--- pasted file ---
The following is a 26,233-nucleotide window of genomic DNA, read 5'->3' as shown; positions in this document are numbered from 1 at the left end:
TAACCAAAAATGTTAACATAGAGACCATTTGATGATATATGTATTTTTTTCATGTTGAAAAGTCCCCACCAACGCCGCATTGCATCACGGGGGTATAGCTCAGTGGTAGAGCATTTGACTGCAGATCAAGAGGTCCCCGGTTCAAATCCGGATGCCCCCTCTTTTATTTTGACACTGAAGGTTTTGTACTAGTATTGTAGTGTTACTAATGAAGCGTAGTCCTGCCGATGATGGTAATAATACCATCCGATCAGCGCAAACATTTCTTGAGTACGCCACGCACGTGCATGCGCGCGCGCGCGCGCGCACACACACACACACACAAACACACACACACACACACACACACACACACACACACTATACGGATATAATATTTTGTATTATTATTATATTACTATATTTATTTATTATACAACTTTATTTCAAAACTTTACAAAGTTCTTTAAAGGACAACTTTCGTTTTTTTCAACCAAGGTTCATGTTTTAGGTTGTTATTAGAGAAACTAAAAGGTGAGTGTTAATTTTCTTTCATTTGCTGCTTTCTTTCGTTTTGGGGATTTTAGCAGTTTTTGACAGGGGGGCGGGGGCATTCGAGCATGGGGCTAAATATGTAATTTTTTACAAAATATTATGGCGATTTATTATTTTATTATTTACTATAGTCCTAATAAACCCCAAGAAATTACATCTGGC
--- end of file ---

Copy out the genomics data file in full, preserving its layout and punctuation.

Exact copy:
The following is a 26,233-nucleotide window of genomic DNA, read 5'->3' as shown; positions in this document are numbered from 1 at the left end:
TAACCAAAAATGTTAACATAGAGACCATTTGATGATATATGTATTTTTTTCATGTTGAAAAGTCCCCACCAACGCCGCATTGCATCACGGGGGTATAGCTCAGTGGTAGAGCATTTGACTGCAGATCAAGAGGTCCCCGGTTCAAATCCGGATGCCCCCTCTTTTATTTTGACACTGAAGGTTTTGTACTAGTATTGTAGTGTTACTAATGAAGCGTAGTCCTGCCGATGATGGTAATAATACCATCCGATCAGCGCAAACATTTCTTGAGTACGCCACGCACGTGCATGCGCGCGCGCGCGCGCGCACACACACACACACACAAACACACACACACACACACACACACACACACACACACTATACGGATATAATATTTTGTATTATTATTATATTACTATATTTATTTATTATACAACTTTATTTCAAAACTTTACAAAGTTCTTTAAAGGACAACTTTCGTTTTTTTCAACCAAGGTTCATGTTTTAGGTTGTTATTAGAGAAACTAAAAGGTGAGTGTTAATTTTCTTTCATTTGCTGCTTTCTTTCGTTTTGGGGATTTTAGCAGTTTTTGACAGGGGGGCGGGGGCATTCGAGCATGGGGCTAAATATGTAATTTTTTACAAAATATTATGGCGATTTATTATTTTATTATTTACTATAGTCCTAATAAACCCCAAGAAATTACATCTGGC